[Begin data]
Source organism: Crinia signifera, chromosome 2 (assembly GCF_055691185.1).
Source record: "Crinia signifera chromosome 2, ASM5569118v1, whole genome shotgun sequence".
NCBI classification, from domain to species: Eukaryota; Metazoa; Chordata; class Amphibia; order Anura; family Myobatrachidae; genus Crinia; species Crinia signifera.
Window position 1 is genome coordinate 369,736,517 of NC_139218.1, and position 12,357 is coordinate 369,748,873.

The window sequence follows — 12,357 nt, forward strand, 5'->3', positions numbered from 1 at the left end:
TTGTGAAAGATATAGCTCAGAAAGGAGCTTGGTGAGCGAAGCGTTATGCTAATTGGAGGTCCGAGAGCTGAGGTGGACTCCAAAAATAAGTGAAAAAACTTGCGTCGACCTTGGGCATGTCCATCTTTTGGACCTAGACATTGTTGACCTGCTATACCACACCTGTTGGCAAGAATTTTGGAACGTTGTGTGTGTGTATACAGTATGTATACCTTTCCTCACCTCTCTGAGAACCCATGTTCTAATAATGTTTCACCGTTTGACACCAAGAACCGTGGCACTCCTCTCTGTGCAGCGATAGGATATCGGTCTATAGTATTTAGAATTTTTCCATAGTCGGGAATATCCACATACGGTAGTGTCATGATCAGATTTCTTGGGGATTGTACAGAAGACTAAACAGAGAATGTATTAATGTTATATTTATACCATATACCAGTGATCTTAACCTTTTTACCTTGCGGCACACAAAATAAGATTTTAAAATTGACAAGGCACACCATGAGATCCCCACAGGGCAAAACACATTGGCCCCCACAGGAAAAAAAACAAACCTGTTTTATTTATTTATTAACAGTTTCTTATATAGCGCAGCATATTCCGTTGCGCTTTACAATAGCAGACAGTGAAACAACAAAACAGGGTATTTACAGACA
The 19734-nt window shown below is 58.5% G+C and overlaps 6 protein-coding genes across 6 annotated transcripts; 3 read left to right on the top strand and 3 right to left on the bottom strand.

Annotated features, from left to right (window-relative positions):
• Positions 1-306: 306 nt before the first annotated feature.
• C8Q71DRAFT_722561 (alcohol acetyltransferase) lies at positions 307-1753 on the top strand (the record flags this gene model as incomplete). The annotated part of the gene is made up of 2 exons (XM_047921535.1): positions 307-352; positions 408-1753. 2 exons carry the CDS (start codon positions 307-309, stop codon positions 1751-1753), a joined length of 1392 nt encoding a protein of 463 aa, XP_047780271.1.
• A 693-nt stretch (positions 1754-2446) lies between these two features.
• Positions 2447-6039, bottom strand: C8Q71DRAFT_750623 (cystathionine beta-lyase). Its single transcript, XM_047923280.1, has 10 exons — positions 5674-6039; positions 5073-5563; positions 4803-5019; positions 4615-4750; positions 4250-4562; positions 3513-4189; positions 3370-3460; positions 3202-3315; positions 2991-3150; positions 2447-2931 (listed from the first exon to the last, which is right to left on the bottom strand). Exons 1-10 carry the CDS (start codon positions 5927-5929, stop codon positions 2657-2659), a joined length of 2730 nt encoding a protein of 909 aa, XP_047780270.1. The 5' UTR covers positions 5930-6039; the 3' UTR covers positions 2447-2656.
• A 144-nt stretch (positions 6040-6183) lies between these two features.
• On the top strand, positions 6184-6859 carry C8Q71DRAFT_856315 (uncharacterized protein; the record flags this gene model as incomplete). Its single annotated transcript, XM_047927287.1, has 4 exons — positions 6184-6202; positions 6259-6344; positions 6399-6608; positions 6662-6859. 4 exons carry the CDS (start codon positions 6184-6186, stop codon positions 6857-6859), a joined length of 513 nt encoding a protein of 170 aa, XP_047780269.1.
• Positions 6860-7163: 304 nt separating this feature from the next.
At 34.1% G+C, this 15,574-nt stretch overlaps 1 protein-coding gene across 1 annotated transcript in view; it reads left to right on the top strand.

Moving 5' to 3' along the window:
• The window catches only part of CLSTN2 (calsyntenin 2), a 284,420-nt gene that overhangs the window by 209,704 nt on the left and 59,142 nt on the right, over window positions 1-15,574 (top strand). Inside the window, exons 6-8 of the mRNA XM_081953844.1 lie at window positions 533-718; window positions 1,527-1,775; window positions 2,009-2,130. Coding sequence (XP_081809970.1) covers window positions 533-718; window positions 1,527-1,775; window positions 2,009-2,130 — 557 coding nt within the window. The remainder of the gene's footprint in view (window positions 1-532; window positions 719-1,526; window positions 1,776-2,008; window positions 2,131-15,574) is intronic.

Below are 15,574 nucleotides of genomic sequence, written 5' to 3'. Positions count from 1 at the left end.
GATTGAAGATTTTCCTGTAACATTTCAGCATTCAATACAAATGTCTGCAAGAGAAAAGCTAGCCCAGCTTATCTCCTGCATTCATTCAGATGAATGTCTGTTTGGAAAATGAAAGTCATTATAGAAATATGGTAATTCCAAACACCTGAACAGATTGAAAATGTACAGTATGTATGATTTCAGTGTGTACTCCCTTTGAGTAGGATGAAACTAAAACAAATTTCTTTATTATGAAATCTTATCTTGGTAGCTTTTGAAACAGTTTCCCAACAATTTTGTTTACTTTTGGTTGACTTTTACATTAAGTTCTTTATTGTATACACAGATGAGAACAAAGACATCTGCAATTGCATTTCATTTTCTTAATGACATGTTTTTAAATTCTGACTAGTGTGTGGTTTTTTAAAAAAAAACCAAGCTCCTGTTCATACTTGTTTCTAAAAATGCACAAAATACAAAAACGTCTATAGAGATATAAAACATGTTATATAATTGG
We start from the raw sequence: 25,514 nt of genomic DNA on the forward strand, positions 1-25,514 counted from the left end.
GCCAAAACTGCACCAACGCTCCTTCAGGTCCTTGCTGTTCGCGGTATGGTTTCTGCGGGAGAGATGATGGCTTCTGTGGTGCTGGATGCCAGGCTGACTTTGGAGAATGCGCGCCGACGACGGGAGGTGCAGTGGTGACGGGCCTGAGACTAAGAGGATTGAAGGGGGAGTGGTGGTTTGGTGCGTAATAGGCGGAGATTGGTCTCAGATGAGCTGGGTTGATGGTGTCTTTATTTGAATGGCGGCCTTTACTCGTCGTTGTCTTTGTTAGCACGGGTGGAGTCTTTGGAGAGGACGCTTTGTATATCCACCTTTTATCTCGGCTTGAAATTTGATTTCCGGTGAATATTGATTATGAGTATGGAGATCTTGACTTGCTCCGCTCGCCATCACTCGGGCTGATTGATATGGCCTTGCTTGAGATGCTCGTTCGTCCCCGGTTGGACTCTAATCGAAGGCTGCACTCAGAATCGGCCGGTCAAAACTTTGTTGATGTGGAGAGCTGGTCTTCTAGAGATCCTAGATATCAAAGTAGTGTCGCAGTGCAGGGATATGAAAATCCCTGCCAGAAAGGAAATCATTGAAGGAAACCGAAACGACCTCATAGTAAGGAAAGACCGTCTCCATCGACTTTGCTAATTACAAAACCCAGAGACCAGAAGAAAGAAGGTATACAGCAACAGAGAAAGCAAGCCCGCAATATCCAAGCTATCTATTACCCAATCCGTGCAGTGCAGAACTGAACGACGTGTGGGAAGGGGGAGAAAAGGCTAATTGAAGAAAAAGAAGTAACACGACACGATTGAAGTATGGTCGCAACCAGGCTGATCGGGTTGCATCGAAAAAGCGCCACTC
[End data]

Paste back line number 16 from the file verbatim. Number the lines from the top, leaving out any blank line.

At 34.1% G+C, this 15,574-nt stretch overlaps 1 protein-coding gene across 1 annotated transcript in view; it reads left to right on the top strand.